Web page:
Living For The Little Things


While social media plays an enormous role in our lives when it comes to entertainment, it also plays a role in the sourcing of our news. It’s not exactly the worst place to get information, but it’s also overwhelmingly negative most of the time. It’s impossible to count the number of times the algorithm has shown something that’s hard to move on from—yet, there’s much more to life than just that. It’s the end of winter, the beginning of spring. Life is blooming around us. Charities are giving, gardens are growing, animal rescues are taking care of humanity’s oldest friend while they take care of us in turn through service training programs. Life is more than what the news gives credit for.

ith the newly arriving spring and blooming plants, gardening has reappeared as well. Stough- ton has a green thumb of its own in the form of commu- nity gardens. There are two, one located near the Stoughton United Metho- dist Church (SUMC) close to Stoughton High School, and one located near Lowell park. Tamara Mehring, who plants at the garden near the SUMC, has been gardening there for 12 years.
“I just wanted to grow more than was available in my yard, [and] I knew the church had gardens, so I reached out to them,“ Mehring says.
SUMC’s garden supplies users with water and a compost bin for garden needs. The plots are tilled before gardeners start planting their seeds, which happens around May. This relieves a little stress from the gardeners, and makes it even that much easier to become involved with the garden. As it stands, planters or planters-to-be just need to reach out to SUMC and pay a fee of $30 to get a plot of their own. You don’t need to be a member of the church itself, since the church only sponsors the garden.
Brian Mueller, another garden-user at SUMC, explains what’s asked of the gardeners when planting.
“[The coordinator, Tom Olson] just asks that you maintain it, take care of the weeds, and dispose of them properly,” Mueller says.
Simply, there’s not much you can’t do when it comes to planting, besides growing anything that would block out the sun for other plots. The plots themselves are approxim- ately 10×30 feet. Mehring’s garden houses vegetables of all sort, along with flowers she uses for bouquets.
Similarly, Mueller grows tomatoes and peppers. Lily Talbert, a Stoughton High School senior, plants wildflowers, fruits, and vegetables. If it seems like too much of a harvest, the church encourages people to donate to the local food pantry, either by leaving their harvest with the office or donating directly.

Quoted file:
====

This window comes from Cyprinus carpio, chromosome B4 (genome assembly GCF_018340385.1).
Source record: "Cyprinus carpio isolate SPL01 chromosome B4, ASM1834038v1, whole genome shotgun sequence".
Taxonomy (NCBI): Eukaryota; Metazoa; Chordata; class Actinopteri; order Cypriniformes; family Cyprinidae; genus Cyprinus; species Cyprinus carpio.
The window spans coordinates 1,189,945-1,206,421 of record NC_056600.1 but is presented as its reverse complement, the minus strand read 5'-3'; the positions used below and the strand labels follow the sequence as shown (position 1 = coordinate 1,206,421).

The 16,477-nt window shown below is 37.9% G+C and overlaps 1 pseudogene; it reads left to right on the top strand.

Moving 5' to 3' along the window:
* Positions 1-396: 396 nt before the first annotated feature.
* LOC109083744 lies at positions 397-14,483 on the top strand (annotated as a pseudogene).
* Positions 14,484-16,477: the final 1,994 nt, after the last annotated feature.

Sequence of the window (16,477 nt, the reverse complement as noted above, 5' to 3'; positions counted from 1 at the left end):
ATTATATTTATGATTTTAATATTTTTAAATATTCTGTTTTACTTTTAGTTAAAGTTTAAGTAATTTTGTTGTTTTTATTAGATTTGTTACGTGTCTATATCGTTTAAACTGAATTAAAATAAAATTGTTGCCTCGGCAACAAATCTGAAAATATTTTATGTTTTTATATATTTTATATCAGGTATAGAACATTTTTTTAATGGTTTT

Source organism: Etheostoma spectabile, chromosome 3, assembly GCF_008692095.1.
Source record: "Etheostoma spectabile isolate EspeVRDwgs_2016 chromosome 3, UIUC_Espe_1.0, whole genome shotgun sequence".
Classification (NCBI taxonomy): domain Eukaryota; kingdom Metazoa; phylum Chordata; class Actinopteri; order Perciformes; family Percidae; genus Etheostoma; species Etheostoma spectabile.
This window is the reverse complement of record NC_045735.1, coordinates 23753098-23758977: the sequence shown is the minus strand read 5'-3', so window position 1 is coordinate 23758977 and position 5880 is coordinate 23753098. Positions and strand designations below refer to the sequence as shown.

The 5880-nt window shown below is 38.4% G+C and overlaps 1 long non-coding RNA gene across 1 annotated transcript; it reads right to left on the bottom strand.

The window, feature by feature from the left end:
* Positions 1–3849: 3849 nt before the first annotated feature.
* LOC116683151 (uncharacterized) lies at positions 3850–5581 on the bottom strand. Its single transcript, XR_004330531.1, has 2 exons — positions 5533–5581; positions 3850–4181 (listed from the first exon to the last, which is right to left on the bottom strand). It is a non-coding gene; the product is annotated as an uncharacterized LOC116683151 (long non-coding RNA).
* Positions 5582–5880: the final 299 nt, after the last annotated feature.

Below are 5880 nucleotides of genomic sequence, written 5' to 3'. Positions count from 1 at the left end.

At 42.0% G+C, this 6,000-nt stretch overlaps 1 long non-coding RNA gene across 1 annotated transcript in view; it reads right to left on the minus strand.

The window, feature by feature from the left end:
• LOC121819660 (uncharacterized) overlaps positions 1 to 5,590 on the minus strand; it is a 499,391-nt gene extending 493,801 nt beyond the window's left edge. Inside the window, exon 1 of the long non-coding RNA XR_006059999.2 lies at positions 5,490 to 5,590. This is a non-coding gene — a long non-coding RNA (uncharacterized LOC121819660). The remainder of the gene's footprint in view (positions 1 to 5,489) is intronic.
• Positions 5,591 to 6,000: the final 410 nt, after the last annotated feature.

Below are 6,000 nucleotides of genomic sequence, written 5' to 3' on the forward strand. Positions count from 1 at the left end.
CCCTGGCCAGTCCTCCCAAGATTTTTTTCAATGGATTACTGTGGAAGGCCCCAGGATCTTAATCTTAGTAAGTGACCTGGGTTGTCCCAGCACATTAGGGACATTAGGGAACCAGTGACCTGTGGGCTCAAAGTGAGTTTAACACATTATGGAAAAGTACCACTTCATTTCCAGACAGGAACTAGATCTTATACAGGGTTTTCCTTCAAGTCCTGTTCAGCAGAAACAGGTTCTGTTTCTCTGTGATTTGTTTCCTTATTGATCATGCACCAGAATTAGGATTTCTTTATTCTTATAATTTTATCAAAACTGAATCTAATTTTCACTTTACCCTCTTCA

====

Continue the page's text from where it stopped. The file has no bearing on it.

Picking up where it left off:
“I try to eat [the vegetables I grow], but I end up having more than I need, so I’ll end up giving a lot away. I’ll take a lot to work. […] Everybody loves getting fresh vegetables, especially tomatoes. There is nothing like a fresh tomato compared to what you get in the grocery store,” Mehring says.
More than plants grow at community gardens too. Human relationships devel- op, as it’s a calm place to gather and chat while the sun is low and morale is high.
“Sometimes on a sum- mer evening, we’re all hanging out there garde- ning, talking,” Mehring says.
Mueller has similar sentiments about the social opportunities the garden has.
“I’ve got friends that also garden there, and so, it’s a chance for us just to catch up while doing some work and see how we’re doing. It’s kind of like a community gathering pla- ce,” Mueller says.
Besides the benefits of the community, there’s also the knowledge you’re eating healthier, too. Fresh produce is healthier than processed. From there, it’s easy to develop recipes and well-made goods.
“I’m on the production side, and then I hand it over to my wife. We make about a year’s worth of marinara sauce and then some other Italian sauces, such as pizza sauce. We also take the tomatoes and peppers [and] make homemade salsa. The beans we kind of just pick and use for dinners. […] Then [we’ll make] BLTs with roasted tomatoes, so that’s always one of my favorites,” Mueller says.
Of course, gardening is more than just the food you make. Samuel Centre for Social Connectedness and their website, socialconnect-, specifies how good gardening is for the earth. It encourages biodiv- ersity by providing places for bees to pollinate. Plants alone contribute to the production of oxygen and absorption of carbon dioxide in the atmosphere, which is so important it shouldn’t have to be explained.